With a vote on President Biden’s Build Back Better plan looming ahead in the Senate, centrist and right-wing politicians are yet again wringing their hands over the prospect of inflation. Some Senators, most notably West Virginia Senator Joe Manchin, have cited inflation as a potential reason to delay the passage of the Build Back Better Act.
While it’s true that inflation is on the rise, there is no reason to hold up this vitally important legislation. This week we’re taking a closer look at inflation – the current state of affairs, how inflation may actually not be a bad thing for most Americans, and how delaying the passage of the Build Back Better on account of inflation is inexcusable.
While it’s true that prices have risen over the last year, there’s little evidence that the levels of inflation that we are seeing now are going to be a long-term problem. Most credible economists, including those at the Federal Reserve and the White House, think that, with some time for the economy to return to normal, inflation will fall. While inflation is certainly a concern, politicians are making too big of a deal out of a very manageable increase in the prices of everyday items. Their concern is misdirected, and if they continue to fall victim to the myth that the Build Back Better Act would exacerbate our current situation, they may end up doing more harm than good.
There’s absolutely no reason to delay the Build Back Better Act – new social spending on traditional infrastructure, housing, education, and jobs would not cripple or collapse the American economy, as some political pundits might have you believe. This problem won’t be solved through inaction. On the contrary, it’ll be solved by increasing the economy’s productive capacity and removing money from the system (by taxing the rich, for example). Much of the new social spending in the Build Back Better Act is intended to grow the economy’s ability to produce goods and services, which would slow the rise of inflation.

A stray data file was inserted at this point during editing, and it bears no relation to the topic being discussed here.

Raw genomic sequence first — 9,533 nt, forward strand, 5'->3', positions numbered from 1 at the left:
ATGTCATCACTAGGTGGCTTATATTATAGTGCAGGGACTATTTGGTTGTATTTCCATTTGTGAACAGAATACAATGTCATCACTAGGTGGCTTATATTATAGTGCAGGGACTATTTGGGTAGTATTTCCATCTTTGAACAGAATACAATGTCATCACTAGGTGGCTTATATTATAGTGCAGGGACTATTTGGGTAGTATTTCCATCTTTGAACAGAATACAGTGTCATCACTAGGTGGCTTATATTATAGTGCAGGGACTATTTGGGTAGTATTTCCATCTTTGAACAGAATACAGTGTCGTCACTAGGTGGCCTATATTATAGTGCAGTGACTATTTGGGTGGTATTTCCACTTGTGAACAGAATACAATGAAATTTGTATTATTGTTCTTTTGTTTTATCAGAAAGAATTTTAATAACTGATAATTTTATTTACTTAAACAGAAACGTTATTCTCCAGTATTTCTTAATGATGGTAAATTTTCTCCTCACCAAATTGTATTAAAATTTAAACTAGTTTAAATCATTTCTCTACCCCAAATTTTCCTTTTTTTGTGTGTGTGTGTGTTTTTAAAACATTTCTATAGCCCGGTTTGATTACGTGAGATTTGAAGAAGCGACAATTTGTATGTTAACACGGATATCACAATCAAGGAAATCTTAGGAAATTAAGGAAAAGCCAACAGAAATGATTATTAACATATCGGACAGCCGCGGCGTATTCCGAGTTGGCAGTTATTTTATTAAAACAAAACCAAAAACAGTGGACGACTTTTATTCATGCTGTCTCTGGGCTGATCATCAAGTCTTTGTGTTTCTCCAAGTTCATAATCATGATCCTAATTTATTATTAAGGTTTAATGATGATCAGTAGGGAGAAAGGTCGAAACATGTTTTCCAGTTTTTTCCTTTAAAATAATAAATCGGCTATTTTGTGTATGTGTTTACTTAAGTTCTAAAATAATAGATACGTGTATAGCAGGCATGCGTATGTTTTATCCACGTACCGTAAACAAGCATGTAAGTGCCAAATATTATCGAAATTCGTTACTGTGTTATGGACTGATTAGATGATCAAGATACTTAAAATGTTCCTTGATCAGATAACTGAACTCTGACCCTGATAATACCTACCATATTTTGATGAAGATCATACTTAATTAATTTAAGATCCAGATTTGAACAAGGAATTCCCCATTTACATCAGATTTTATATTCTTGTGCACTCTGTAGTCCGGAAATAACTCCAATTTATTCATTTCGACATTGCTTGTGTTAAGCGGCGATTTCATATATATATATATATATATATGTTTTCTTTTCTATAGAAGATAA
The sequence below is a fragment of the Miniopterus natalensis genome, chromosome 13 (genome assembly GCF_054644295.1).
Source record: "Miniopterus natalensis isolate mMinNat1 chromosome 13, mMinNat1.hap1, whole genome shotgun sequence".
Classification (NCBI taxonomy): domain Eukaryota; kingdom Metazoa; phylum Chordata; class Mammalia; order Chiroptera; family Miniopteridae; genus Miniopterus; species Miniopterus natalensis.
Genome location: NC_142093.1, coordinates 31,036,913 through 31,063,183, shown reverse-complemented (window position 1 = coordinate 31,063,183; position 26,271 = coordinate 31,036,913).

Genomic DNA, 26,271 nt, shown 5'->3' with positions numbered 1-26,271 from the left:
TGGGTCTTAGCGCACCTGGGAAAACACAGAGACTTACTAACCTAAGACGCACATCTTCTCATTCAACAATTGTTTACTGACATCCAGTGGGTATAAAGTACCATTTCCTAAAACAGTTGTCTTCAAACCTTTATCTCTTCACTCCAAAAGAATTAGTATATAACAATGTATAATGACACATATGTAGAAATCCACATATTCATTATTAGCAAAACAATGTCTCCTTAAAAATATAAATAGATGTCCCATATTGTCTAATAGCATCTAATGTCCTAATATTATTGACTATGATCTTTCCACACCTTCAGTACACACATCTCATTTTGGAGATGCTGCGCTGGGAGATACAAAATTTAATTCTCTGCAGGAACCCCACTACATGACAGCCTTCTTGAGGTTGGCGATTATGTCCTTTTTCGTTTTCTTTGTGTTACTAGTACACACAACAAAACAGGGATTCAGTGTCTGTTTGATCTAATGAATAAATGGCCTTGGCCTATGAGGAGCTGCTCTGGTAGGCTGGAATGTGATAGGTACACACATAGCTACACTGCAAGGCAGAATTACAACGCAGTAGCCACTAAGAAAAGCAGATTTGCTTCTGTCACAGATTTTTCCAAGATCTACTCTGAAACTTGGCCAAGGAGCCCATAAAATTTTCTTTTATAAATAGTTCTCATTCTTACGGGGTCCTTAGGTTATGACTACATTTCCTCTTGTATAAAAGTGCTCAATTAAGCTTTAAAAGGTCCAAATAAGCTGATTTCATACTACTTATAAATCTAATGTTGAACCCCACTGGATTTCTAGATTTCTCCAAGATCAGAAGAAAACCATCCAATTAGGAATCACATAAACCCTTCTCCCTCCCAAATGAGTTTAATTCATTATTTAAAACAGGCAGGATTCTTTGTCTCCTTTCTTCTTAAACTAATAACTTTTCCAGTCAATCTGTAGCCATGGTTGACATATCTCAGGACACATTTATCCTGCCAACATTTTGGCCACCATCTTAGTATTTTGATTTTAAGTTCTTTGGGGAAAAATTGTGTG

Even if long-term inflation was something that was likely (and it’s not), there is very little reason for everyday Americans to be afraid of moderate levels of inflation. In actuality, a large portion of the population with significant debt stands to benefit from higher than normal levels of inflation. If you owe a significant amount of debt on a mortgage or student loans, for example, the real value of your debt will decrease.
The size of your debt won’t change, but with inflation the amount of money you’re earning likely will, which puts you in a better position financially. To put this in more concrete terms, the average American has about $65,000 in debt and inflation has already lowered the real value of that debt by roughly $4,000.In the end, the people who truly stand to lose from inflation are wealthy creditors, who are going to be just fine no matter what.
This isn’t to say that all levels of inflation are good. A relatively consistent dollar value is an essential part of the American economy’s stability. But there’s no reason for us to cripple our economy just to avoid a few percentage points of inflation that may actually benefit a significant number of Americans.
We can’t let Congress fall victim to inflation panic. The steps that are being proposed to avoid inflation, i.e. delaying the passage of the Build Back Better Act or the Federal Reserve raising interest rates (an often misunderstood decision that would only reduce inflation by slowing economic growth and making it harder for everyday people to afford things), are more destructive to everyday working people than inflation itself.
We can’t let the threat of inflation stop us from passing invaluable infrastructure and social reforms that would help millions, and building an economy that finally works for all Americans. We have to look at the big picture and prioritize the American people as a whole, not just the wealthy.